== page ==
What Does a Portfolio Manager Do?
A portfolio manager (PM) is a person who manages a financial portfolio of an individual, business, or organization. They typically do this by planning and executing investment strategies, managing investments, and monitoring portfolio performance.
PMs must have a robust knowledge of financial markets and accounting. In addition, they typically have a deep understanding of various types of securities and how to value them. A PM must also have a good understanding of risk management. They manage multiple portfolios for clients with varying risk tolerance levels and must tailor to their needs and desires.
This makes the role all the more challenging because someone in this position needs to be able to generate earnings and not take on too much risk, depending on the client.
The role is not an entry-level job and usually requires a fair amount of professional experience before one is able to land this role. Usually, PMs start their careers as research analysts and move up the ranks as they prove themselves, although there is no singular path to achieve this position.
A PM usually has a Bachelor's degree in economics, finance, or a related field and is quite adept at math and analytics. While it is not required, a person in this position may pursue a Master's degree or other relevant certifications.
This job can be a lot of work but can also be very rewarding. It has moderately long hours and has the potential to be paid very well. For a candidate who enjoys doing a great deal of research both on the macro and micro level and enjoys analyzing various types of investments to create profitable portfolios with varying degrees of risk, this job may be the right choice.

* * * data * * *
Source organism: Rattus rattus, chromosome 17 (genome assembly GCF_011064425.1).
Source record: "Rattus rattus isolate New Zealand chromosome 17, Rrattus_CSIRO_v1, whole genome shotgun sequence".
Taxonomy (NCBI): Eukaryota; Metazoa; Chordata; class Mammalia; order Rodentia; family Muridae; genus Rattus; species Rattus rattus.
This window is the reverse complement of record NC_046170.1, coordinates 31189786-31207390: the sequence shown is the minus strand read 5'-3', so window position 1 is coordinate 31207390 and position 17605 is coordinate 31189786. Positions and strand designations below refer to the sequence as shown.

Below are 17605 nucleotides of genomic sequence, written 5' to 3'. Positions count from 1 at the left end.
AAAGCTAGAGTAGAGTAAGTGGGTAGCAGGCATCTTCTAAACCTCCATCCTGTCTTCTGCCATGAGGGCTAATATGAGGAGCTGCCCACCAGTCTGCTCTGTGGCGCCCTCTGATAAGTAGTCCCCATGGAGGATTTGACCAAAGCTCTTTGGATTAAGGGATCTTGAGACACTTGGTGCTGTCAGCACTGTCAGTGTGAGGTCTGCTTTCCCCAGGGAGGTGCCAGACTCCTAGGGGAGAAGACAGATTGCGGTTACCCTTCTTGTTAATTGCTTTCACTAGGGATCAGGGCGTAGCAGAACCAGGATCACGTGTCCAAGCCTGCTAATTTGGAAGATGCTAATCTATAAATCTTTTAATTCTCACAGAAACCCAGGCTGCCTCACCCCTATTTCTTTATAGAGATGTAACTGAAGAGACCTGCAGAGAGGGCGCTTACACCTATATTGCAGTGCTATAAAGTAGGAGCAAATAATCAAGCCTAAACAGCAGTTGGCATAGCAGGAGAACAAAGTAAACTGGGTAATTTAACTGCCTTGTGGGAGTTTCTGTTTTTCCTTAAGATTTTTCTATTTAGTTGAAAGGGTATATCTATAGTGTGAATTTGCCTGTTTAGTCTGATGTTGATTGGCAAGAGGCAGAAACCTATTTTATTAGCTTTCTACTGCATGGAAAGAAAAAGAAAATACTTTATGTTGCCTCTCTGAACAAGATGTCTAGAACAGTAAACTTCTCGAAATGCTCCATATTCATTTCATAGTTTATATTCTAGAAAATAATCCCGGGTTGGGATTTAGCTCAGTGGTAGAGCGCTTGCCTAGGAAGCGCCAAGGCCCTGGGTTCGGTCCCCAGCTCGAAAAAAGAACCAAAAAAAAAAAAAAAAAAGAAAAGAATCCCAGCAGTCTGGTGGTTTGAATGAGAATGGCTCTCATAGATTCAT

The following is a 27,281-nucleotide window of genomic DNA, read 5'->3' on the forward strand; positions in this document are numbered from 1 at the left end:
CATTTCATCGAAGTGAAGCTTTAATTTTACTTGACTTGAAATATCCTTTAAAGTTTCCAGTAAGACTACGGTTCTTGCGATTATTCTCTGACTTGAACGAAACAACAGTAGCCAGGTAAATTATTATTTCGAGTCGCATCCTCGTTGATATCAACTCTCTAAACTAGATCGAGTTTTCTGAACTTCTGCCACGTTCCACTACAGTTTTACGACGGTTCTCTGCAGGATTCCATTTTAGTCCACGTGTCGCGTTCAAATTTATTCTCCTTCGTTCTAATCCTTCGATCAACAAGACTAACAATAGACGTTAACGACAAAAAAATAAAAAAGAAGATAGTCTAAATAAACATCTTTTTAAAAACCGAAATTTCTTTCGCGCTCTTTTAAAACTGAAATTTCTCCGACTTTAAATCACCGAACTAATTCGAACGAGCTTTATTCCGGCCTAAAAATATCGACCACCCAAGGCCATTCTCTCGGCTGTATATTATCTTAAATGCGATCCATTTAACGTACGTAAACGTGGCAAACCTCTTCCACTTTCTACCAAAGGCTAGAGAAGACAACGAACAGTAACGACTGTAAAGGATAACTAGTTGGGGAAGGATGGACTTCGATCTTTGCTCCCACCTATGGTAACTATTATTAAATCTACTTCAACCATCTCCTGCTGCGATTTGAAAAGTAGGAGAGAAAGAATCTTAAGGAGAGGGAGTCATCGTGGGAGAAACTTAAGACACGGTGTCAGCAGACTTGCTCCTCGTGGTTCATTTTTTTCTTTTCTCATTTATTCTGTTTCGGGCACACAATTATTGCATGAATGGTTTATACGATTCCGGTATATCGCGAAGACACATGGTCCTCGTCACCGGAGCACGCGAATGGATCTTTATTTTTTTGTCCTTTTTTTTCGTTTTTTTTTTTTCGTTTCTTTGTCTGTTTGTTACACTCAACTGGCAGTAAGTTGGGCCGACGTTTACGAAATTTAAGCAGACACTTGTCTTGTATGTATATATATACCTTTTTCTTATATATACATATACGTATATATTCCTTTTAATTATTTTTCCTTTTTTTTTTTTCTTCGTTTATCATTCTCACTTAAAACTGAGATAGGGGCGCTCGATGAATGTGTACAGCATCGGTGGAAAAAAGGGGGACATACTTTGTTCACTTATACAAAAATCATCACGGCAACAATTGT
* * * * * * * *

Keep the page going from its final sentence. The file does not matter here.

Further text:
What is a Portfolio Manager?
Portfolio managers are responsible for creating and managing investment portfolios for various clients. They work in most financial institutions with a buy-side section such as investment banks, hedge funds, or private equity. Typically, this role is not an entry-level position and requires significant professional experience and a strong command of financial markets.
While a PM should have a great deal of knowledge surrounding financial markets and in creating financial models, much of the work regarding the actual creation of models may be left to analysts. PMs typically need to sift through a great deal of research and information. It is often an analyst's job to make this information digestible and in a format that makes the information relevant to the PM.
Typically PMs work about 50 - 60 hours per week and sometimes more, which can be a long work week but is only slightly above average if not average for finance jobs. However, they also get paid a substantial salary, with the average PM being paid close to $100k, and those that are CFA charterholders getting paid an average of $177k.
How to Become a Portfolio Manager?
To become a portfolio manager, you must have a Bachelor's degree in finance, economics, or a related field. This is also not an entry-level position and requires a substantial amount of professional experience.
Typically, PMs start in research analyst positions and work their way up the ladder over the course of multiple years. You should have a minimum of five years of experience in the financial industry. If you are interested in managing an institutional clientele, this requirement is a little higher.
For example, to become an institutional PM with JP Morgan Chase & Co., you would need at least 10 years of experience, among other requirements.
In addition to experience, many PMs possess a Masters in Business Administration (MBA). While this is not strictly necessary, many in this field possess this qualification, and employers may be looking for candidates that have an MBA.
PMs may also pursue other certifications such as the Chartered Financial Analyst (CFA) accreditation. This certification is considered among the top qualifications for a PM, as the exam is mainly and is notoriously difficult.